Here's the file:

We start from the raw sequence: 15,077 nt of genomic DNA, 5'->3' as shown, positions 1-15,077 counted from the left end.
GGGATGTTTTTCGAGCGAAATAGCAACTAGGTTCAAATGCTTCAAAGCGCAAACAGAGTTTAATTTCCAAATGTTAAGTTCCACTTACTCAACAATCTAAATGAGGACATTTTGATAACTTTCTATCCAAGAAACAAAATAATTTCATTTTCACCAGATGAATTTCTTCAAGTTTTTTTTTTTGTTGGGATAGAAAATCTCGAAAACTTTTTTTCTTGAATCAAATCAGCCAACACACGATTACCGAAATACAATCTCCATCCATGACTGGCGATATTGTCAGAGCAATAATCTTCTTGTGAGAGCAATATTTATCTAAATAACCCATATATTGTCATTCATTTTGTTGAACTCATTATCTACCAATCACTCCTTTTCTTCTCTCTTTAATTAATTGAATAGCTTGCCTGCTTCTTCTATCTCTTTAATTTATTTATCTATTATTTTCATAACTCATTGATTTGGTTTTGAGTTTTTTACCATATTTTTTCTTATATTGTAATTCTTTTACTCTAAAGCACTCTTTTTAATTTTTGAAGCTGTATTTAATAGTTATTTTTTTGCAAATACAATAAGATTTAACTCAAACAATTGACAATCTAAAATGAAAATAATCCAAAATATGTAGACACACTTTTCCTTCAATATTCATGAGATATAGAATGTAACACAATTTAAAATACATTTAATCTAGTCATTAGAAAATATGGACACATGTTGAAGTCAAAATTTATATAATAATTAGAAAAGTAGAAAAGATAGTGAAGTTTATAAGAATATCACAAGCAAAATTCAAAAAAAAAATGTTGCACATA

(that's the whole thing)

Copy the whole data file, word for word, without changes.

We start from the raw sequence: 15,077 nt of genomic DNA, 5'->3' as shown, positions 1-15,077 counted from the left end.
GGGATGTTTTTCGAGCGAAATAGCAACTAGGTTCAAATGCTTCAAAGCGCAAACAGAGTTTAATTTCCAAATGTTAAGTTCCACTTACTCAACAATCTAAATGAGGACATTTTGATAACTTTCTATCCAAGAAACAAAATAATTTCATTTTCACCAGATGAATTTCTTCAAGTTTTTTTTTTTGTTGGGATAGAAAATCTCGAAAACTTTTTTTCTTGAATCAAATCAGCCAACACACGATTACCGAAATACAATCTCCATCCATGACTGGCGATATTGTCAGAGCAATAATCTTCTTGTGAGAGCAATATTTATCTAAATAACCCATATATTGTCATTCATTTTGTTGAACTCATTATCTACCAATCACTCCTTTTCTTCTCTCTTTAATTAATTGAATAGCTTGCCTGCTTCTTCTATCTCTTTAATTTATTTATCTATTATTTTCATAACTCATTGATTTGGTTTTGAGTTTTTTACCATATTTTTTCTTATATTGTAATTCTTTTACTCTAAAGCACTCTTTTTAATTTTTGAAGCTGTATTTAATAGTTATTTTTTTGCAAATACAATAAGATTTAACTCAAACAATTGACAATCTAAAATGAAAATAATCCAAAATATGTAGACACACTTTTCCTTCAATATTCATGAGATATAGAATGTAACACAATTTAAAATACATTTAATCTAGTCATTAGAAAATATGGACACATGTTGAAGTCAAAATTTATATAATAATTAGAAAAGTAGAAAAGATAGTGAAGTTTATAAGAATATCACAAGCAAAATTCAAAAAAAAAATGTTGCACATA